As years go by following a divorce or custody order, children get older, parents change jobs and remarry, and people move. All of these normal life changes can make court orders outdated. Changing jobs can mean that income figures used to calculate child support and medical insurance are no longer accurate. Modifying child support and spousal maintenance are common post-decree modifications in the years following a divorce. Another common issue is the need to enforce court-ordered reimbursement for expenses. These and other modifications to a divorce decree can be made by agreement of the parties and entered into a court order. If the parties cannot reach an agreement on their own, or through mediation, these issues may need to be litigated in court.
Modification of spousal maintenance is common post-divorce when the payor spouse can no longer pay the maintenance ordered, or when the spouse receiving support has increased needs for maintenance. There are negative financial consequences for both parties when an ex-spouse cannot pay the debts he or she was ordered to pay, or cannot refinance a home he or she was ordered to refinance. These are issues which can be addressed in court and/or though mediation. At Callahan Law, LLC, we help clients decide how best to approach a necessary change or enforcement of a court order. We work with clients throughout Minnesota, with an emphasis on the communities southwest of Minneapolis, including Carver County, Hennepin County and Scott County, as well as localities from Chanhassen to Chaska, Victoria and Waconia.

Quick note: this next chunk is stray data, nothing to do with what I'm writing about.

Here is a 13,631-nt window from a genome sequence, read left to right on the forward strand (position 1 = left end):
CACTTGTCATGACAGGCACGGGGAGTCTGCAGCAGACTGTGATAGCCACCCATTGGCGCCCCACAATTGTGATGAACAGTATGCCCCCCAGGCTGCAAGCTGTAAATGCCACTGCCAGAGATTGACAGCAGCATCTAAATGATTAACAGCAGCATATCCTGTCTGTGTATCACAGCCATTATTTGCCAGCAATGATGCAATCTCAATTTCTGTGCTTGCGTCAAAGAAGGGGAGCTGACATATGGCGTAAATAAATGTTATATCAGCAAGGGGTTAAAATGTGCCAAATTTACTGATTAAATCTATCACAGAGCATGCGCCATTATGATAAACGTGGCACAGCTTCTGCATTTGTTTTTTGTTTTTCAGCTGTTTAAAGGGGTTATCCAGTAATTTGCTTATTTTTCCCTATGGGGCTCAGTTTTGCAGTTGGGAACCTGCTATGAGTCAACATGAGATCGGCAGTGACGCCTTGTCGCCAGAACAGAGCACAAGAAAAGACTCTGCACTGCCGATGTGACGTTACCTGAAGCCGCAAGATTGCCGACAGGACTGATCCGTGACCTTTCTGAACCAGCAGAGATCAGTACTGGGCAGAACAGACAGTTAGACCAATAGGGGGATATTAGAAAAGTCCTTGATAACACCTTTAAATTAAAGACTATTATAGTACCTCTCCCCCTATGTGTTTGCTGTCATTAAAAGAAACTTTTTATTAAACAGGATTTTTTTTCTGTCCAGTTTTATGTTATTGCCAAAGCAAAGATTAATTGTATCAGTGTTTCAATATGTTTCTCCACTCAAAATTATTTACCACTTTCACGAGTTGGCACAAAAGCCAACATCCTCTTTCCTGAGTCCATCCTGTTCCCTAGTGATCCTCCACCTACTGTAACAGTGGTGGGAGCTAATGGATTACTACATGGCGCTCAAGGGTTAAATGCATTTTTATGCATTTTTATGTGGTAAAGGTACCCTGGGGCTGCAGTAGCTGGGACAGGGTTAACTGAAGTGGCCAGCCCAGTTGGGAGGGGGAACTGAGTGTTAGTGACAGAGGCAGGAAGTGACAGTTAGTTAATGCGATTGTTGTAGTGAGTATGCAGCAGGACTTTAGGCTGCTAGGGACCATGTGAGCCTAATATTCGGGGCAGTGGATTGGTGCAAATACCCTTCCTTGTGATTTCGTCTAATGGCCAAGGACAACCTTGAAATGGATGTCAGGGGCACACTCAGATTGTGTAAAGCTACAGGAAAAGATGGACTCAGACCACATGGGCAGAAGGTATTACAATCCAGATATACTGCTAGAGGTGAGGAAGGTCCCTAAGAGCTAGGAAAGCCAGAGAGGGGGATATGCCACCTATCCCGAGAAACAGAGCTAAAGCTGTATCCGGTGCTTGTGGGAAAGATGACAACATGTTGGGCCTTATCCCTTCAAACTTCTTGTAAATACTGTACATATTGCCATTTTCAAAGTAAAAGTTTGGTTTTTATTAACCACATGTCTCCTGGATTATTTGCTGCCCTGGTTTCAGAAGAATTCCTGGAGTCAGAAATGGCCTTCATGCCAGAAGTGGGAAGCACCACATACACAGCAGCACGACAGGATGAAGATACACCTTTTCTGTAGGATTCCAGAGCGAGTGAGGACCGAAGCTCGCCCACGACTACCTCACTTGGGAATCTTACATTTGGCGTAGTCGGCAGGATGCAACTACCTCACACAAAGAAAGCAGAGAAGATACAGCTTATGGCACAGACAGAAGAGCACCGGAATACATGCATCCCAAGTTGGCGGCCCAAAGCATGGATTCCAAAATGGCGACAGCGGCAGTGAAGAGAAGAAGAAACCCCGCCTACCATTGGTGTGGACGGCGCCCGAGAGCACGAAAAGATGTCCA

Children's changing needs are also a common cause for modification of court orders. Children tend to get busier as they get older and become involved in more activities, or get jobs. They also tend to spend more time with their friends than with their parents. These normal changes in priorities can wreak havoc on parenting plans which no longer meet the needs of teenagers or older children. When parents cannot agree on how to manage the changing needs of their children and the current court order, modification of parenting time becomes necessary. Often an agreement can be reached through mediation, but sometimes modification can only be achieved after filing a motion and arguing it in court.
Another common issue for parents is changing schools. Parents with joint custody are expected to make joint decisions regarding education, but they do not always agree on what is best for their children. There are a variety of reasons a change in schools may be appropriate, and when parents disagree on what is best for their children, they may need the court to assist them in reaching an agreement. Mediation is also a good option for assisting parents in making decisions about school.
If you need to enforce an existing court order, or modify it to better suit your family's needs, we can help you explore your options. To learn more about how we can assist with modifying or enforcing a court order in your Minnesota family law matter, we invite you to contact Callahan Law, LLC online, or to call our Chanhassen office at 952-975-9961 to schedule a free initial consultation. We look forward to working with you.